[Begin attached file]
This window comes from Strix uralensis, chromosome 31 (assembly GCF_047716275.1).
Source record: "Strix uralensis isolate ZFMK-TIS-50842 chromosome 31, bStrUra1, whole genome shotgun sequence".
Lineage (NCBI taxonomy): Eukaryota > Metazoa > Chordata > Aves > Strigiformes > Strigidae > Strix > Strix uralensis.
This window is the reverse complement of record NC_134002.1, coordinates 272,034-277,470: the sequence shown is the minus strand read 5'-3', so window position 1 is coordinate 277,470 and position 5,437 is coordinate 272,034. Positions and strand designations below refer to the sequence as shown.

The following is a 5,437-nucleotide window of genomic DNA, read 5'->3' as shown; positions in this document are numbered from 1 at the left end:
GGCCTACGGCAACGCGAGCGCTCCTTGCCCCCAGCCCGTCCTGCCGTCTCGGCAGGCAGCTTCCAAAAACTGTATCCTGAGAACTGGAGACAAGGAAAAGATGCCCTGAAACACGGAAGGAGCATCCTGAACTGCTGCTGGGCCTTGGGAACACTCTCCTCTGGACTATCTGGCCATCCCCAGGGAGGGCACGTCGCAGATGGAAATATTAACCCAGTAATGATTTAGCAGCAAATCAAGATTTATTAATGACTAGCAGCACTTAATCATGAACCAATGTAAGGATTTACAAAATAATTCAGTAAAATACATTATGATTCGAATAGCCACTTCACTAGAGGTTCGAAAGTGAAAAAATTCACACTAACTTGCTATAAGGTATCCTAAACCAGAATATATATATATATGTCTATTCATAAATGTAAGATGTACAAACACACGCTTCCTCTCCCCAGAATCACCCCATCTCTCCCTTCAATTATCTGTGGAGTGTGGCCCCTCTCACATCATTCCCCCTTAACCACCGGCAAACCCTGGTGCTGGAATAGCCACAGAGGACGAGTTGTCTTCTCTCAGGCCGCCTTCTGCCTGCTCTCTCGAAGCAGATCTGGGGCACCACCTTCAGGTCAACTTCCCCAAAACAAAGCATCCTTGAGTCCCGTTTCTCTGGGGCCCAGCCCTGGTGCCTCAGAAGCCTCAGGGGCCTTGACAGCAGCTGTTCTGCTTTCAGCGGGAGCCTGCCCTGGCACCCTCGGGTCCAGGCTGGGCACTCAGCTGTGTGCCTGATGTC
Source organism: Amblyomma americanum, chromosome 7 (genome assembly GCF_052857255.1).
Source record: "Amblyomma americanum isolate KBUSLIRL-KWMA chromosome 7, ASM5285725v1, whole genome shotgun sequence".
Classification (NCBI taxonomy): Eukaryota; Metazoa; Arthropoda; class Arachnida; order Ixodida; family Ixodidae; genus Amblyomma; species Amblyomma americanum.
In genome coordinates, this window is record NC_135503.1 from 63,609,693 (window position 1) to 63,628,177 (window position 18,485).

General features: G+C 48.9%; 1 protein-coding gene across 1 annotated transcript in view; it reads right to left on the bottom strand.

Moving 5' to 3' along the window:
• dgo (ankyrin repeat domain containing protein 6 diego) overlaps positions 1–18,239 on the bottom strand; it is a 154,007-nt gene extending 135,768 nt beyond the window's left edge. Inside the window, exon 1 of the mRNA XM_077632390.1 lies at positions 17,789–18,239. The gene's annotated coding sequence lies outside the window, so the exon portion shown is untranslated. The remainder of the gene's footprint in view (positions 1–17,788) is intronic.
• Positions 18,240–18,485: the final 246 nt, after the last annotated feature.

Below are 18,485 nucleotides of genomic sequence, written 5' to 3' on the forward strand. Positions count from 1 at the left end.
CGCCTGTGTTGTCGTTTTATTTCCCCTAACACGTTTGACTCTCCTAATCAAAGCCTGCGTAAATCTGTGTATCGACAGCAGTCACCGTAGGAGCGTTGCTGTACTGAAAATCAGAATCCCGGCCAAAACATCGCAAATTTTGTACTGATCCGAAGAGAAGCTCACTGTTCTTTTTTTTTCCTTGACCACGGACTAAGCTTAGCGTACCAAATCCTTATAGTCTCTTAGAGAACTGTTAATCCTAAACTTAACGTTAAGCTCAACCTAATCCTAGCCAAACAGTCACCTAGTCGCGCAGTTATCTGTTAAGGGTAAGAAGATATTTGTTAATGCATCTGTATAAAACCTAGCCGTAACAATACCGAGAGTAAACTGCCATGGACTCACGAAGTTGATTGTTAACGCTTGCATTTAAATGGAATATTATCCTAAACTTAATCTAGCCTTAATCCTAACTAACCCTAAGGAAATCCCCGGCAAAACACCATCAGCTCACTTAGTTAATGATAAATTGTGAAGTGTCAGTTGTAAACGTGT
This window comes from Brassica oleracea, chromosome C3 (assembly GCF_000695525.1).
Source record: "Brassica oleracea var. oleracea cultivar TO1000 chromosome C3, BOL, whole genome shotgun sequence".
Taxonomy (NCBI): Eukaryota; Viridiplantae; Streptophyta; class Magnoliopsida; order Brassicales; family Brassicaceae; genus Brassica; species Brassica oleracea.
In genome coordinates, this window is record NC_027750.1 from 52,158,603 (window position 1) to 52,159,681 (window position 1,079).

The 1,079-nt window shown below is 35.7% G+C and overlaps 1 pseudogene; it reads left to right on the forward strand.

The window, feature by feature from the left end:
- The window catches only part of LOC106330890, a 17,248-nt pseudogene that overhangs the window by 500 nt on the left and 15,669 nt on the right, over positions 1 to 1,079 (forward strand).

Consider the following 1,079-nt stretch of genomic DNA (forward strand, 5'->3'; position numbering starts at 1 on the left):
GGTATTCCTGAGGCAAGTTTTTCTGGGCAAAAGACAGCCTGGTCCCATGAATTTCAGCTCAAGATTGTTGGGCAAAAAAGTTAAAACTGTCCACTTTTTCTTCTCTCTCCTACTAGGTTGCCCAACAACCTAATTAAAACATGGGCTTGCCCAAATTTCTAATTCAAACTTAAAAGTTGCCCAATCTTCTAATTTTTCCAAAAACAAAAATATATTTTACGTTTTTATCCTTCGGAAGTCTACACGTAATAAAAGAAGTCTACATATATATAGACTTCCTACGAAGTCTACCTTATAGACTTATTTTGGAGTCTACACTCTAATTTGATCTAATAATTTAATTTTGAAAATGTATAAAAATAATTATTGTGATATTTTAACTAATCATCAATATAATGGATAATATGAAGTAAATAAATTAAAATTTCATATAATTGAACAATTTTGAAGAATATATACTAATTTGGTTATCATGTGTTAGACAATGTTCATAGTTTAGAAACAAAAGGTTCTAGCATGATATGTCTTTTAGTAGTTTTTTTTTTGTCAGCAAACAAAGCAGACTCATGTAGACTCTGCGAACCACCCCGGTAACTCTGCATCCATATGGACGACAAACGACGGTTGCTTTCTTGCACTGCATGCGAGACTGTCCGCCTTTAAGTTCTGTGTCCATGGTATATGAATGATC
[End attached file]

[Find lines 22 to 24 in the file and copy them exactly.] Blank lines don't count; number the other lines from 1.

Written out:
The window, feature by feature from the left end:
- The window catches only part of LOC106330890, a 17,248-nt pseudogene that overhangs the window by 500 nt on the left and 15,669 nt on the right, over positions 1 to 1,079 (forward strand).

Consider the following 1,079-nt stretch of genomic DNA (forward strand, 5'->3'; position numbering starts at 1 on the left):